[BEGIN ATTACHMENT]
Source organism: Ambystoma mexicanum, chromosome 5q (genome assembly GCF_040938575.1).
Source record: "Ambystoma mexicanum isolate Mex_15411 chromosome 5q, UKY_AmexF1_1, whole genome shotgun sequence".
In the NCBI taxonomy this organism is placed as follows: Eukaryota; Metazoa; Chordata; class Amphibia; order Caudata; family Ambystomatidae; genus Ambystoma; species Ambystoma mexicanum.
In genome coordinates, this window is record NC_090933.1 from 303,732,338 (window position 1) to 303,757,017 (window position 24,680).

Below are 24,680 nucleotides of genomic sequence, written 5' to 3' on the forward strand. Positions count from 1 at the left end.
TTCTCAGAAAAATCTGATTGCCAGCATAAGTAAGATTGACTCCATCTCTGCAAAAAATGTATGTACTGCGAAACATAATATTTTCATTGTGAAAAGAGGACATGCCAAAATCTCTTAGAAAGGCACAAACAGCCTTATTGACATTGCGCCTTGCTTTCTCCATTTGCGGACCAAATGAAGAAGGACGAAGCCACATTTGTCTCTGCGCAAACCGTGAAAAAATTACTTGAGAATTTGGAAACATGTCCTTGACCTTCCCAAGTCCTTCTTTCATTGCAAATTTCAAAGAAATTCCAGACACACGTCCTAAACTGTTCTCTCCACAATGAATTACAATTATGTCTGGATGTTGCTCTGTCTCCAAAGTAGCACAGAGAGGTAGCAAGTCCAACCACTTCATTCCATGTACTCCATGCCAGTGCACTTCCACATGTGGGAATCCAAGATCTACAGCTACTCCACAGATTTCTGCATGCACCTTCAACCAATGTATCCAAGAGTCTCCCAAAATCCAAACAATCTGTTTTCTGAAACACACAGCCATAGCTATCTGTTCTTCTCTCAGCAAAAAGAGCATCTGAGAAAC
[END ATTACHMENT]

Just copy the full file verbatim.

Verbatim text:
Source organism: Ambystoma mexicanum, chromosome 5q (genome assembly GCF_040938575.1).
Source record: "Ambystoma mexicanum isolate Mex_15411 chromosome 5q, UKY_AmexF1_1, whole genome shotgun sequence".
In the NCBI taxonomy this organism is placed as follows: Eukaryota; Metazoa; Chordata; class Amphibia; order Caudata; family Ambystomatidae; genus Ambystoma; species Ambystoma mexicanum.
In genome coordinates, this window is record NC_090933.1 from 303,732,338 (window position 1) to 303,757,017 (window position 24,680).

Below are 24,680 nucleotides of genomic sequence, written 5' to 3' on the forward strand. Positions count from 1 at the left end.
TTCTCAGAAAAATCTGATTGCCAGCATAAGTAAGATTGACTCCATCTCTGCAAAAAATGTATGTACTGCGAAACATAATATTTTCATTGTGAAAAGAGGACATGCCAAAATCTCTTAGAAAGGCACAAACAGCCTTATTGACATTGCGCCTTGCTTTCTCCATTTGCGGACCAAATGAAGAAGGACGAAGCCACATTTGTCTCTGCGCAAACCGTGAAAAAATTACTTGAGAATTTGGAAACATGTCCTTGACCTTCCCAAGTCCTTCTTTCATTGCAAATTTCAAAGAAATTCCAGACACACGTCCTAAACTGTTCTCTCCACAATGAATTACAATTATGTCTGGATGTTGCTCTGTCTCCAAAGTAGCACAGAGAGGTAGCAAGTCCAACCACTTCATTCCATGTACTCCATGCCAGTGCACTTCCACATGTGGGAATCCAAGATCTACAGCTACTCCACAGATTTCTGCATGCACCTTCAACCAATGTATCCAAGAGTCTCCCAAAATCCAAACAATCTGTTTTCTGAAACACACAGCCATAGCTATCTGTTCTTCTCTCAGCAAAAAGAGCATCTGAGAAAC